The Texas Supreme Court on Thursday ordered Dallas County officials to free salon owner Shelley Luther from jail while its nine judges, all Republicans, weigh an appeal challenging her incarceration as improper.
The emergency order directed county officials to release Luther on a personal bond, with no money required, “pending final disposition of her case.”
County officials also were ordered to file a response to the challenge by 4 p.m. Monday, the same day Luther’s weeklong sentence for contempt of court would have ended.
The order came shortly after Gov. Greg Abbott, seeking to end a political firestorm over Luther’s jailing, announced Thursday that local officials will be prohibited from jailing Texans for violating any of his numerous coronavirus-related executive orders.
The Supreme Court of Texas has ordered Shelley Luther be released from Dallas County jail! pic.twitter.com/lU7KHzJPGi
— Attorney General Ken Paxton (@KenPaxtonTX) May 7, 2020
The Texas Supreme Court has reversed the order of an activist Democrat Judge who jailed a salon owner for defying a lockdown order
This is a massive victory for justice
No one should go to jail for trying to provide for their family while criminals get released
— Charlie Kirk (@charliekirk11) May 7, 2020
The Supreme Court of Texas (SCOTX) is the court of last resort for civil appeals (including juvenile delinquency cases, which are categorized as civil under the Texas Family Code) in the U.S. state of Texas. A different court, the Texas Court of Criminal Appeals (CCA) is the court of last resort in criminal cases.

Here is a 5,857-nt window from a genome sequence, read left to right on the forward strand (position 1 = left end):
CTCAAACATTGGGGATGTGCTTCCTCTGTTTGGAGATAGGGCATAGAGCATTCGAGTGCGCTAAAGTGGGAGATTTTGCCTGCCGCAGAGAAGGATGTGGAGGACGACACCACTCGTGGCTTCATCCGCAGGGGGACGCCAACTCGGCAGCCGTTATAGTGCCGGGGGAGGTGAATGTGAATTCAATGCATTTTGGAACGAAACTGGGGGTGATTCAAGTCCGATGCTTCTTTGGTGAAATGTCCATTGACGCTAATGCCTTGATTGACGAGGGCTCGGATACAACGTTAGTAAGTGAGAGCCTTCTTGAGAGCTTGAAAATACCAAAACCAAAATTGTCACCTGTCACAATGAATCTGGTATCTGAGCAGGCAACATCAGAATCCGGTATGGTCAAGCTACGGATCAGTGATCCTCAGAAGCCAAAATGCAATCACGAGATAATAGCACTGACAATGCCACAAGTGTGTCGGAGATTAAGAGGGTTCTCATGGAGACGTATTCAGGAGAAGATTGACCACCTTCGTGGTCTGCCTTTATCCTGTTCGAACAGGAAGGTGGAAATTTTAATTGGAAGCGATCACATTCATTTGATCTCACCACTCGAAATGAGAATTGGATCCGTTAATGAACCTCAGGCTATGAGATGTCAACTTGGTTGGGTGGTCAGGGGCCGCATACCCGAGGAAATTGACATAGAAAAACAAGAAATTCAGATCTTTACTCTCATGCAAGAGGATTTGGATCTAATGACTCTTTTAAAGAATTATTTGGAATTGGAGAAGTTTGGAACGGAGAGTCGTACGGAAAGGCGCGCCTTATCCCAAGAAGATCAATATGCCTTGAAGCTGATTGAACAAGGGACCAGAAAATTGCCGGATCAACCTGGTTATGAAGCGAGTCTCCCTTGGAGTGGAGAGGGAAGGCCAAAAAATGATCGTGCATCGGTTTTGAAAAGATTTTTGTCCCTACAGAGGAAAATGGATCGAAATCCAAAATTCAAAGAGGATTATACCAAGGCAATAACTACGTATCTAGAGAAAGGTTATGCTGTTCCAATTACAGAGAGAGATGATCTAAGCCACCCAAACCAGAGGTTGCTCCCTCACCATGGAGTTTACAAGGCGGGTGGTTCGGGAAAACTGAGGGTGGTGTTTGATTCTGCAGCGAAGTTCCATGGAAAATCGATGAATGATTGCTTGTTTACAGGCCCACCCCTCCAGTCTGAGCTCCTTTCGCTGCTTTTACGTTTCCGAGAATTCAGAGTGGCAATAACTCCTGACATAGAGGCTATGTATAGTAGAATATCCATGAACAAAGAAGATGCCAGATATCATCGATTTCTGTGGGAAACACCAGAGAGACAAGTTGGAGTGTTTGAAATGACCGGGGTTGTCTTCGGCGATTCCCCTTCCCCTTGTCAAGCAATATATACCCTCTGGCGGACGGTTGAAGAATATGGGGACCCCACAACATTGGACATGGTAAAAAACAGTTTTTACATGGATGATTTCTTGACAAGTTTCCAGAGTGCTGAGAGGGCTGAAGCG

The Court has its seat at the Supreme Court Building on the State Capitol grounds in Austin, Texas.Like the U.S. Supreme Court, the Texas Supreme Court consists of a Chief Justice and eight associate justices. Unlike the SCOTUS, however, all nine positions are elected, with a term of office of six years with no term limit, rather than life tenure. All members typically belong to the same party because all are elected in statewide races, rather than by the electorates of smaller appellate districts, as the justices on the intermediate appellate courts are. Although there are fourteen such courts, the state is geographically divided into thirteen. Two districts (the 1st and the 14th) are coextensive. The First and Fourteenth Courts of Appeals serve the same ten counties, sit in the same Downtown Houston Courthouse, and also share a single clerk.
The Texas Supreme Court was established in 1846 to replace the Supreme Court of the Republic of Texas. It meets in Downtown Austin, Texas in an office building near the Texas State Capitol. – READ MORE »